GGG’s Knockout Power Explained – Technique Breakdown

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Genady GGG Golovkin is one of the most powerful and skillful strikers alive today. Offensively and defensively, GGG’s style is built around unrelenting aggression. Lets take a look at how he manages to charge forward and knock out his opponents while taking little damage himself.

Golovkin uses a stiff, heavy jab, leaning forward to build momentum and stepping into his punch. He stays deceptive by constantly changing the level of his guard, alternating his rhythm and direction. The fact his straightest, closest punch holds so much power makes his opponents over reactive to feints and eager to move backwards.

GGG will also lead with his rear hand. Like Joe Louis, Golovkin likes to step to his left and unpin his back foot, opening up his hips to swing through for more torque. This technique makes it easy for him to shift forward into southpaw and chase his competitor.

Golovkin’s heavy hands make his opponents far more receptive to feints and easier for him to drive his opponents against the ropes.

GGG is a complete master at cutting off the ring. He does so by cross stepping his lead foot in front of his back, which keeps his stance narrow and allows him to move farther forward with each step. Moving diagonally forward rather than just sideways is the trick to taking away your opponents escape routes.

By keeping his weight forward and not opening his stance, Golovkin can smoothly transition into his jab or cross.

He uses straight punches to enter into close range, keeping his glove where it is and moving his body forward to retract his punch.

He is in effect smothering his opponent’s counters before they are thrown, and continuing to press them backwards towards the ropes.

Once pressed up close, Golovkin will lean into his opponent, push them off balance, and then attack.

Because GGG’s punches are such a huge threat, any move he makes is taken seriously. This means Golovkin can many times use head movement alone to safely enter into range.

While Golovkin will occasional back up or shoulder roll, his primary method of defense is stepping forward into an oncoming attack. This has led some to believe that Golovkin is getting lucky or relying on his chin. And while it’s generally true that GGG is willing to take some shots to throw his own, the technique he is using takes an incredible amount of skill.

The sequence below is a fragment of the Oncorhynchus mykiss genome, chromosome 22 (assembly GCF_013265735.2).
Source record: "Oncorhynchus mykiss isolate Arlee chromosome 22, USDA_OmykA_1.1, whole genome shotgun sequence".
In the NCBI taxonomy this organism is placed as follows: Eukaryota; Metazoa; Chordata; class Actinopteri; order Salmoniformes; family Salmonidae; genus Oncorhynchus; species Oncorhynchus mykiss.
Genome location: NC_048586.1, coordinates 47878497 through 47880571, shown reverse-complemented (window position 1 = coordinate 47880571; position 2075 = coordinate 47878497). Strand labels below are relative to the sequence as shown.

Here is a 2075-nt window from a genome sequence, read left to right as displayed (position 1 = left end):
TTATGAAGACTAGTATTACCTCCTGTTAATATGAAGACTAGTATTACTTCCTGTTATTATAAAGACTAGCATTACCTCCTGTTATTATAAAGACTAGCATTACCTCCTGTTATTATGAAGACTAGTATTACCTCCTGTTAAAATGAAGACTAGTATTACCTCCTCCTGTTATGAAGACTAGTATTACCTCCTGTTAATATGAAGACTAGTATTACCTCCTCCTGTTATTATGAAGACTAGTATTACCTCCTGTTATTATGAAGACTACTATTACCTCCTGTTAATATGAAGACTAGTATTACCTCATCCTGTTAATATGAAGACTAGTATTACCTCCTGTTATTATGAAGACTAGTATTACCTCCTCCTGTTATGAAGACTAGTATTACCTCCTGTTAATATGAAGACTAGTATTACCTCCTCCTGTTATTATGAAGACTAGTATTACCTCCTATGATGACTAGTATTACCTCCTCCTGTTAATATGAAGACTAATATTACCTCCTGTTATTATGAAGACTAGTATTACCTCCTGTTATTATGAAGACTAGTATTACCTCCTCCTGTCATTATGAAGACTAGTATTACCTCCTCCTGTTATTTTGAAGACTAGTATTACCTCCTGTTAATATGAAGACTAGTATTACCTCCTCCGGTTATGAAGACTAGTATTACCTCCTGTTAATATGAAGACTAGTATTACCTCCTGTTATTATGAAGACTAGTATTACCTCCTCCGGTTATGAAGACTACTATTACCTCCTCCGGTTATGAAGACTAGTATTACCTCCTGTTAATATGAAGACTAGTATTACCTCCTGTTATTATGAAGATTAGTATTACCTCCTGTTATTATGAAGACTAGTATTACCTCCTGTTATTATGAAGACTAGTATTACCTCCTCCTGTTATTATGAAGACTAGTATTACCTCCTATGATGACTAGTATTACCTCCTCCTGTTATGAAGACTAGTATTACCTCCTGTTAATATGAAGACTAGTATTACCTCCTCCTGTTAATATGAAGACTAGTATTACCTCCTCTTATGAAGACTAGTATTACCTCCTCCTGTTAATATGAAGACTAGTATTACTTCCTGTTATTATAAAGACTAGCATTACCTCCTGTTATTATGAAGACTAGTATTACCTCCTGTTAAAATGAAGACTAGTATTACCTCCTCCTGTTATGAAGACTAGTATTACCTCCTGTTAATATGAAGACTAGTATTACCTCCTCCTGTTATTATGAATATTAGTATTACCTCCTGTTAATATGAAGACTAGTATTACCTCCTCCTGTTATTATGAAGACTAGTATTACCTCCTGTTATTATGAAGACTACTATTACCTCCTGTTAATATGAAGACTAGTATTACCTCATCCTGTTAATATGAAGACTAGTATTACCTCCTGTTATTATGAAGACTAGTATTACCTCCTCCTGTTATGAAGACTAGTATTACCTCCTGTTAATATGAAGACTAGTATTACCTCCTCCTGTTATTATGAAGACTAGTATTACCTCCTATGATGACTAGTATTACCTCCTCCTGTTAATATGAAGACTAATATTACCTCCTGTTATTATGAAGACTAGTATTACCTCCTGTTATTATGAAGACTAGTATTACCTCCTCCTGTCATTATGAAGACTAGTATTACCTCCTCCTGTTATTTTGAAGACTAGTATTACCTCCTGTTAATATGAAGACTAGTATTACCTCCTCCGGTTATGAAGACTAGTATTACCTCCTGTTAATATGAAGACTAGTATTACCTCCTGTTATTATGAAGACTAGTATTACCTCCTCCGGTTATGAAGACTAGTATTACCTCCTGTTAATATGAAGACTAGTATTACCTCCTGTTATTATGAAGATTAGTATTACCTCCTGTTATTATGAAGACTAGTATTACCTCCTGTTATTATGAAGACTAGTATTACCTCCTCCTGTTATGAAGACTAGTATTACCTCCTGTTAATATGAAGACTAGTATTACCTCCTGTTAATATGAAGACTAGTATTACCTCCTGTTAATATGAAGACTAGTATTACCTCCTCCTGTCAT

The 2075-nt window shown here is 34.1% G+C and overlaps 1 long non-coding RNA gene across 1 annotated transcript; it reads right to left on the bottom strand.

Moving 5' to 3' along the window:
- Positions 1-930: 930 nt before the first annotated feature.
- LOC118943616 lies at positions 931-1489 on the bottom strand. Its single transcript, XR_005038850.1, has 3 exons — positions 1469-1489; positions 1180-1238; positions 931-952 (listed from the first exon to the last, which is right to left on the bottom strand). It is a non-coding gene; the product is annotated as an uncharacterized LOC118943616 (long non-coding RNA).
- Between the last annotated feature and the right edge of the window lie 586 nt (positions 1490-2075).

GGG is using a combination of head movement and a tight guard to press forward and stay in close range. He moves his head just enough to allow his opponents punches to slide off of his arms and shoulders, deflecting their impact and setting up opportunities to pressure or counter.

GGG prefers to fight at a very dangerous range, where his opponent can easily hit him without the need to step forward or readjust in the slightest.

At the same time, fighting right in the pocket means that Golovkin can easily step in and deflect a punch before it’s gained power.

And while GGG is close enough to easily smother punches, he is far away enough to move his upper body to different sides of the center line. At this range, GGG is able to attack his opponents from the side, and throw devastating liver punches with only a slight step to the left.

GGG’s weaving perfectly compliments his wide, looping punches.

Golovkin uses the weight of his body to propel his fists forward, letting his hand lag behind until the last possible second. His upper body movement protects his head by taking it off line and builds momentum for his strike.

Although many of Golovkin’s punches are loaded up behind him and travel in a near full circle by completion, they land as tight, well structured shots.

The curving load up gives the added benefit of making GGG’s punches highly unpredictable, with many changing from angular to linear, or corkscrewing at the last second.

From the Modern Martial Artist, this has been David Christian, wishing you, happy training.

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